It was not the easiest week to attract the spotlight of political information in Washington: the Democrats took the Senate, the Republicans had to make do with Congress, Donald Trump launched his third candidacy for the White House and Nancy Pelosi fired as Speaker of the House of Representatives. And in the midst of so much historic bustle, Michelle Obama, first lady between 2009 and 2017, presented on Tuesday at a theater in the center of the city The Light We Carry. Overcoming in Uncertain Time, his second book, published simultaneously in Spain by the Plaza & Janés editorial under the title of With its own light Win in uncertain times. And the fact is that he managed to attract the spotlight. To be more precise, he got it from his hair.
When her husband, Barack Obama, became the country’s first black president, she decided to straighten it because she felt the American people were “not ready” for their natural curls, she told a dedicated audience, which packed the elegant Warner Theater despite the rainy night and although part of the act overlapped with Trump’s televised announcement. For her, it would have been easier 14 years ago to continue with her braids, but she concluded that it was better not to do so, lest her appearance become politicized and end up distracting public opinion from what is important: the agenda of the Obama Administration. I’d better leave it straight, she recalled thinking. “Let’s get the improvement in healthcare approved first.”
To refresh the theater audience’s memory of the kind of aesthetic scrutiny the couple was subjected to, Michelle turned to that day in 2014 when Barack wore a beige suit to appear before the media and sparked Republican criticism for the “little seriousness” of his image; criticism that Ronald Reagan or Dwight Eisenhower did not receive when they opted for that color in their clothing. “[En el caso de Obama fue] the great indignity, the scandal of the Administration,” said Michelle, who had just spoken about the obstacles that African-American women must overcome in work environments where Afro hair or braids (or dreadlocks) are perceived as “unprofessional”.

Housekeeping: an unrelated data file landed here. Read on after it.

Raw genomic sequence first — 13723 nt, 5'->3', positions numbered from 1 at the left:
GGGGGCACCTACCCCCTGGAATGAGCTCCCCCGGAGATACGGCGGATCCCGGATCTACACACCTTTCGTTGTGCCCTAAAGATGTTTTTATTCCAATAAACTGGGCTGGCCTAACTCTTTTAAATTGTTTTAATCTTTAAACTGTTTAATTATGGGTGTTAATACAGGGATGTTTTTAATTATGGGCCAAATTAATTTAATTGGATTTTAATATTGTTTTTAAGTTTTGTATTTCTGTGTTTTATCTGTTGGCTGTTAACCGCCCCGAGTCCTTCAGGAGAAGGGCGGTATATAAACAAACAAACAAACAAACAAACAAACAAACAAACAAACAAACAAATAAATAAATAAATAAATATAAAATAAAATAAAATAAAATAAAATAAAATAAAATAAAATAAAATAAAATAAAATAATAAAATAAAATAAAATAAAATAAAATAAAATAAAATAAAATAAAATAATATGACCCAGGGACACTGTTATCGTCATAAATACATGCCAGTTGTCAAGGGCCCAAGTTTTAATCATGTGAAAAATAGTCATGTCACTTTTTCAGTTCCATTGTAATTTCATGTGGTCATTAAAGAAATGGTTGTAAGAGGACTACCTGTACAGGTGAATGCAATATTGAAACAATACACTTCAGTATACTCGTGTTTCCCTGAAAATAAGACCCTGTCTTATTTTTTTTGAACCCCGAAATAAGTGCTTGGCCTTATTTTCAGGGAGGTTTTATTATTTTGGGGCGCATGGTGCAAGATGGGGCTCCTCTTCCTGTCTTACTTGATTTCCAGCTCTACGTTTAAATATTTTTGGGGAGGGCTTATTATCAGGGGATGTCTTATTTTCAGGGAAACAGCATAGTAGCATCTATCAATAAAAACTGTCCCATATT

The comment has revived this week in the United States an interesting discussion about the stereotypes that minorities carry because of their mere physical appearance. Last March, the House of Representatives approved a regulation in this regard. They named it CROWN, which means crown, but it actually hides an acronym (Washington legislators love to name laws): Creating a Respectful and Open World for Natural Hair Act (Creating an open and respectful world for natural hair). It is paradoxical that one of the most symbolic images of Obama’s presidency was the one in which a black child touched the president’s head, as if to make sure that someone like him could really occupy the Oval Office.
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Michelle Obama did not only discuss hair issues Tuesday in her conversation with Ellen DeGeneres, famous television presenter and “personal friend”, as both made clear at the beginning. Obama explained that this book—which might be sent to the self-help news table if it weren’t for the fact that the “tools” that its author shares, and that serve her “in times of great anxiety and stress,” are the result of the teachings of an extraordinarily interesting life― is born from the success cut short of the previous one.
My story (2018, also in Plaza & Janés) was the account of how a poor girl from the South of Chicago became a prestigious lawyer and ended up in the White House. And it was a phenomenal triumph: it sold more than 10 million copies, which, according to her publisher, makes it the best-selling volume of memoirs in history (also above those of her husband, a promised land). Readers clamored for her, and she embarked on a tour of presentations, first across the states and then around the world. In the act of Tuesday, whose waiting she enlivened the DJ D-Nice, rapper from the legendary Boogie Down Productions, who will accompany her on the new tour, Michelle Obama projected images of full stadiums to listen to her, followed by photos of those same states closed tightly due to confinement. “Us [el matrimonio y sus dos hijas] we had it easier than most to lock ourselves in. After all, we spent eight years in the White House; to get out on the balcony, the Secret Service had to make eight phone calls, ”he joked.